Closeup of a woman holding a wrapped present

Show You Care with Care Packages


When my husband was deployed, one of my favorite things to do was send him care packages. It made me feel useful – it was something I could do from home to make his life easier. Here are a few tips I learned over the years to make creating and sending care packages painless:

  • USPS provides free supplies. Simply call 800-610-8734, select Order Supplies and ask for the Military Care Kit. It comes with flat-rate boxes, labels, forms and tape.
  • Make the post office visit a breeze. I would send a package about every three weeks when my husband was in Iraq. I would typically fill a box up slowly and by the time it was ready to send, I forgot what was at the bottom. I eventually started to keep a sticky note on the top flap of the box and wrote down what went in so that it was much easier to fill out the custom’s form at the post office! Also, do yourself a favor and check the prohibited items list first. Half the contents of my first care package were rejected because I didn’t read the list.
  • Utilize homemade gifts and online shopping. I make my own beef jerky and cookies and would send those items routinely (vacuum sealed of course), as well as other personal items like pictures, letters, funny little crafts or snacks. Everything else I ordered online. Many online sites even ship for free (on most items) to APOs and FPOs.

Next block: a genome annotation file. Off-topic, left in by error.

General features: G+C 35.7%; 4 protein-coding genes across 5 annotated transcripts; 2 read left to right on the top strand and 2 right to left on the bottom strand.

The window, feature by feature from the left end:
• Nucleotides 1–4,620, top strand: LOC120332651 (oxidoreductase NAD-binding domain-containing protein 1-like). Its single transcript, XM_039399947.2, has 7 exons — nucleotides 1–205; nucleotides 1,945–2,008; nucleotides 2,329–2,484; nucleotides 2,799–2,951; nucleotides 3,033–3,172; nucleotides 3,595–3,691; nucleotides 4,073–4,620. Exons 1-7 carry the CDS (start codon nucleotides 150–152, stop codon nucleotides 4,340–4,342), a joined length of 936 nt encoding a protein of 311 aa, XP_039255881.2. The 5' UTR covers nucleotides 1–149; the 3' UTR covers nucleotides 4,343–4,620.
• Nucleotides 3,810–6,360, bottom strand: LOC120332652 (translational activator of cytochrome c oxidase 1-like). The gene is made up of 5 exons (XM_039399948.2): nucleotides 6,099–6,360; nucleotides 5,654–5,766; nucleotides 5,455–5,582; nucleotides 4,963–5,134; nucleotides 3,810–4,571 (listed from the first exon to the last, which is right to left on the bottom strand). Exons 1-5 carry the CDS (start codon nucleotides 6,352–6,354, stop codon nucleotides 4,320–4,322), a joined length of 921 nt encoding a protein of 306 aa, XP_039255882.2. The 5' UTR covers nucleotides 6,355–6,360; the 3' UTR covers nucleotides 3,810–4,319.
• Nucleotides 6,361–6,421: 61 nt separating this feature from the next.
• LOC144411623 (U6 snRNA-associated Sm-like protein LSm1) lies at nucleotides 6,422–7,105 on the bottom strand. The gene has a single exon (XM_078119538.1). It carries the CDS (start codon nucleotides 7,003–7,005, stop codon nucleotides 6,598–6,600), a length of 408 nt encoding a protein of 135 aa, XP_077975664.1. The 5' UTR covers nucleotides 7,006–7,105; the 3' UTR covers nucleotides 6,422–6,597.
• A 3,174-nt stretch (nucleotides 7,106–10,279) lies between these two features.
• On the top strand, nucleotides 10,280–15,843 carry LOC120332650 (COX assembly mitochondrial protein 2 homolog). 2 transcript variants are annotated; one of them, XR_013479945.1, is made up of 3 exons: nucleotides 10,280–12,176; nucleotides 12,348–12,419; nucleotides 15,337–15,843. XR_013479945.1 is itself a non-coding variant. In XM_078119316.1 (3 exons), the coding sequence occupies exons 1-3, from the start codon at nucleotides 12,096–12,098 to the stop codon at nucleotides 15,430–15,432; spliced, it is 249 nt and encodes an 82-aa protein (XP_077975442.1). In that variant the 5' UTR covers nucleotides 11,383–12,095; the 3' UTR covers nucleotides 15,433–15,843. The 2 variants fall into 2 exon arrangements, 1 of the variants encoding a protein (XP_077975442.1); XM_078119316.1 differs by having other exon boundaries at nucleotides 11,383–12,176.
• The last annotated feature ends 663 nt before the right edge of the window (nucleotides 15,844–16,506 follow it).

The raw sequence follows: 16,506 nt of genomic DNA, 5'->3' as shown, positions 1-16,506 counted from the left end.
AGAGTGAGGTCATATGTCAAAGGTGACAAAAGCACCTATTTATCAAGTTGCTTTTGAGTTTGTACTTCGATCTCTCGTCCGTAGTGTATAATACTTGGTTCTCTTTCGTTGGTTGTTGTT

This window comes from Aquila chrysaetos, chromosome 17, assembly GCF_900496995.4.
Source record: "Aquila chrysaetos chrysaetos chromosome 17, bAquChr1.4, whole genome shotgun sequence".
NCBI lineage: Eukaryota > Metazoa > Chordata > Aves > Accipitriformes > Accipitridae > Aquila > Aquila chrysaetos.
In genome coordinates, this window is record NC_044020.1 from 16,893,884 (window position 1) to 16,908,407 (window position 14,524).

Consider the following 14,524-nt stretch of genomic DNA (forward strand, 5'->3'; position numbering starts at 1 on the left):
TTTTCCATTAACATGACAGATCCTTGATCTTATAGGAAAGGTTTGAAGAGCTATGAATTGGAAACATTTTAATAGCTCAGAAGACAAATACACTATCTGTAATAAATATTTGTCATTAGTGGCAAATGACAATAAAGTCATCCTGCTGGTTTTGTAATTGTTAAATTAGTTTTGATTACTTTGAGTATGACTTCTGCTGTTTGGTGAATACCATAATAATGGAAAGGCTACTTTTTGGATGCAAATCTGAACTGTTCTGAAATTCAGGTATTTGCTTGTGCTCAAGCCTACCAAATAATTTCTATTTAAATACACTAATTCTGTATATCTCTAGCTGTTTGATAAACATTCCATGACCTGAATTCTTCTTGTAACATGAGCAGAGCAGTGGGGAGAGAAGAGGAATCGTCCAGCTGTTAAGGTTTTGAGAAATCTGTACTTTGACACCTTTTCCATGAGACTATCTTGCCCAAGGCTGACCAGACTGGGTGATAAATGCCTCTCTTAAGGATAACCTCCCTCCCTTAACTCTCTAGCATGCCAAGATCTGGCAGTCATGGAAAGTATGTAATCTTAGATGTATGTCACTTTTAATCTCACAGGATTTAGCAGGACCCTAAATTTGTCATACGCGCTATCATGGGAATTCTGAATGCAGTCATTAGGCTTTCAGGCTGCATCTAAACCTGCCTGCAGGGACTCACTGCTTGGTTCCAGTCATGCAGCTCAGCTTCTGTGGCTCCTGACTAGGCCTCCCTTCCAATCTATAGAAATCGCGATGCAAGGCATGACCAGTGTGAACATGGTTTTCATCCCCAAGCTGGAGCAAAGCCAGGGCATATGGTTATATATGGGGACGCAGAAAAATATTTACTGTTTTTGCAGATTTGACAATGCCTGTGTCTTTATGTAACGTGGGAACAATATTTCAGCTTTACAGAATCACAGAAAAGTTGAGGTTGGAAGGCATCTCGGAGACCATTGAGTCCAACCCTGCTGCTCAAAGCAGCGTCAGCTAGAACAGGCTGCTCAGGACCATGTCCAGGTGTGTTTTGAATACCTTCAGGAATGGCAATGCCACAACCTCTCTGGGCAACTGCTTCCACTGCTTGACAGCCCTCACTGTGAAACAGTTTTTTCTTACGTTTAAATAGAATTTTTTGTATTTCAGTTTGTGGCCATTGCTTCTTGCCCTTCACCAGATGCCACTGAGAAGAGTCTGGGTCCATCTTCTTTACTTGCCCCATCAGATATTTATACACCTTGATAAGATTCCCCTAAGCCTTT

• Know what to send and when. In the beginning, my husband needed many of the basics but didn’t have a good internet connection. I had to order things for him like slippers, batteries (alkaline only), snacks and a small fan. I even ordered a mattress pad and had it shipped right to him for free. As time went on he needed less, and the packages took on a more fun and easy nature featuring a lot of kid’s crafts and drawings.
  • Consider shipping time. Most packages can make it to the Middle East in about two weeks, but some take longer. If you have a specific deadline, plan ahead! Most of the time you can get away with shipping three weeks out, but during the holidays I would plan for up to five weeks. And of course, sometimes packages get lost. For three months after my husband’s unit moved to Syria, my family and I were sending packages and he didn’t receive any of them. Then about a week before he left that base, he got all 37 packages at once. He was a bit overwhelmed and ended up giving most of it away, but at least he did get them all.
  • Be cautious about what you send. Sometimes packages get lost forever. I would recommend that you don’t send that priceless family quilt or the only photo you have from Nana’s wedding in 1934. Remember that sometimes these packages get opened by someone other than your loved one first, so don’t send anything you are not okay with someone else seeing.

Overall, I’ve learned to not stress when it comes to assembling and shipping care packages. Most service members just like receiving them, so don’t worry too much about what’s in it or how perfect the decorations are. Be thoughtful and have fun with it and they will know that you care!

Lee-Anne Castro
Written By Lee-Anne Castro
Military Spouse

Lee-Anne is an Army National Guard spouse of 13 years. She works full time, has two kids and thinks she is much funnier than she really is.

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